Objectives Recent studies have found an increased risk of suicide in people on sickness absence, but less is known about to what extent diagnosis-specific sickness absence is a risk indicator for suicidal behaviour. This study aimed to examine all-cause and diagnosis-specific sickness absence and sick-leave duration as risk indicators for suicide attempt and suicide.
Methods This is a population-based prospective cohort study. All non-retired adults (n=4 923 404) who lived in Sweden as on 31 December 2004 were followed-up for 6 years regarding suicide attempt and suicide (2005–2010). HRs and 95% CIs for suicidal behaviour were calculated, using people with no sick-leave spells in 2005 as reference.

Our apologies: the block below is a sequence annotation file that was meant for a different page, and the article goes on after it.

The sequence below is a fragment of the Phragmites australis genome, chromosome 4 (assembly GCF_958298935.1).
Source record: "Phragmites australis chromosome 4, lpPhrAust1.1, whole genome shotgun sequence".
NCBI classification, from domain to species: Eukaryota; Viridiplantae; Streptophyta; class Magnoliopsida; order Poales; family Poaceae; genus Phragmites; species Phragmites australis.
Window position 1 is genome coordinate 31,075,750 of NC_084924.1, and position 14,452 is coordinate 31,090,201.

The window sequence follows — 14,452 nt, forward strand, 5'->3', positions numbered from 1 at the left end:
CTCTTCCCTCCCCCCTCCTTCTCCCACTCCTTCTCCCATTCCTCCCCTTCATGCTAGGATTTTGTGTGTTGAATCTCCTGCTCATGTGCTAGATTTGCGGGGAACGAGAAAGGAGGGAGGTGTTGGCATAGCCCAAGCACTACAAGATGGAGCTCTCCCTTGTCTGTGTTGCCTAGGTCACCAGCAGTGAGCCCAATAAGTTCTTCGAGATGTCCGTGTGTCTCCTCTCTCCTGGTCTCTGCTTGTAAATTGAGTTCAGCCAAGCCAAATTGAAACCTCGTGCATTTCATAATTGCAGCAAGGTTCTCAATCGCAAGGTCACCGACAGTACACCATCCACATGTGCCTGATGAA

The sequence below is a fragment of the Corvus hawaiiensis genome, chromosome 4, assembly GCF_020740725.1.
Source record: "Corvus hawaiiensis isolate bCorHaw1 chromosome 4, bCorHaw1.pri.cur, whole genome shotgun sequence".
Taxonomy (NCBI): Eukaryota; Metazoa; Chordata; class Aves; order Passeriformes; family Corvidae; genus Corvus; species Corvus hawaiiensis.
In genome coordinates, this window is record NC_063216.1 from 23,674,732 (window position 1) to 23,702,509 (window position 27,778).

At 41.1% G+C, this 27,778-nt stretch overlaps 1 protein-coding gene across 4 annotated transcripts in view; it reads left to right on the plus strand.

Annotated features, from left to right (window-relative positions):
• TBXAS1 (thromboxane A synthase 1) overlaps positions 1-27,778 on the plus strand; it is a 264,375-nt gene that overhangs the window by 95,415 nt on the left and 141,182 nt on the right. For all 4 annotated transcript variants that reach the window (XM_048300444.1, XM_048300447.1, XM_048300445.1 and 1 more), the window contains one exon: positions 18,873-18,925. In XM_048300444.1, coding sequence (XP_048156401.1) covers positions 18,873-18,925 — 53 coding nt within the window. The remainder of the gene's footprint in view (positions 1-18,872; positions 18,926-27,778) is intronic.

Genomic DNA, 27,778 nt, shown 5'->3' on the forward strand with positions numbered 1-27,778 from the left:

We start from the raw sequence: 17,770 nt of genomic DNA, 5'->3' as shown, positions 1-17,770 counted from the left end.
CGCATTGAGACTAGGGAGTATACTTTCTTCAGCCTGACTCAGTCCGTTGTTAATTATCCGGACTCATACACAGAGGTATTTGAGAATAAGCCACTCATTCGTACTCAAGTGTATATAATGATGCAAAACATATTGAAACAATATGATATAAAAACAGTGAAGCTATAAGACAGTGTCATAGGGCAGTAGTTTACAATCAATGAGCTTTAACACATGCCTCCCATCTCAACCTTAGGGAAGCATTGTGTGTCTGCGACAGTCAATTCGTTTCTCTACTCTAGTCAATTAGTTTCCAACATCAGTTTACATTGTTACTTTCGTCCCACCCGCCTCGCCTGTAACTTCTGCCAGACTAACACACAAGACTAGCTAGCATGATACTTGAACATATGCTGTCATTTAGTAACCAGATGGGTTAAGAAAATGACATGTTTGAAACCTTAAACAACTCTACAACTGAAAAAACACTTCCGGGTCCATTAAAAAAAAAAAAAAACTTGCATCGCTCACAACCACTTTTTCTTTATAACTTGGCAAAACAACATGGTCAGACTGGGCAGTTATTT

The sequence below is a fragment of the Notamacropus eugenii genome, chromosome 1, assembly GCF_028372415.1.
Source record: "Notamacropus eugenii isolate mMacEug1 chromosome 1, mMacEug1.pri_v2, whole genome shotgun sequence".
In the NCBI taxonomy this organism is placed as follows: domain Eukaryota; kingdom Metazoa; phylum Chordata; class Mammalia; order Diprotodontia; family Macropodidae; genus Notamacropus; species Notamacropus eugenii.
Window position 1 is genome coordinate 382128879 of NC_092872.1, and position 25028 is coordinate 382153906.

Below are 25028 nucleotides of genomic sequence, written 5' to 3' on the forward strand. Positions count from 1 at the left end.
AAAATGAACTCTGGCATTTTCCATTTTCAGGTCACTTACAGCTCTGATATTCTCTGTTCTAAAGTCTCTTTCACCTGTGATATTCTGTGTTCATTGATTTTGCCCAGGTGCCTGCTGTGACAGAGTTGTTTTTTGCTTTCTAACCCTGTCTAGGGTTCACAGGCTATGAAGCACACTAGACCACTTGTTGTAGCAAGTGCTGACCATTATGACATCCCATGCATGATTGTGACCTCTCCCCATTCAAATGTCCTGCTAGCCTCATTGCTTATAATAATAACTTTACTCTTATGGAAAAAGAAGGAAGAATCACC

Results In analyses adjusted for sociodemographic factors and previous mental healthcare, suicide attempt and current antidepressants prescription, sickness absence predicted suicide attempt (HR 2.37; 95% CI 2.25 to 2.50 for women; HR 2.69; 95% CI 2.53 to 2.86 for men) and suicide (HR 1.91; 95% CI 1.60 to 2.29 for women; HR 1.92; 95% CI 1.71 to 2.14 for men), particularly mental sickness absence (range of HR: 2.74–3.64). The risks were also increased for somatic sickness absence, for example, musculoskeletal and digestive diseases and injury/poisoning (range of HR: 1.57–3.77). Moreover, the risks increased with sick-leave duration.
Conclusions Sickness absence was a clear risk indicator for suicidal behaviour, irrespective of sick-leave diagnoses, among women and men. Awareness of such risks is recommended when monitoring sickness certification. Further studies are warranted in order to gain more detailed knowledge on these associations.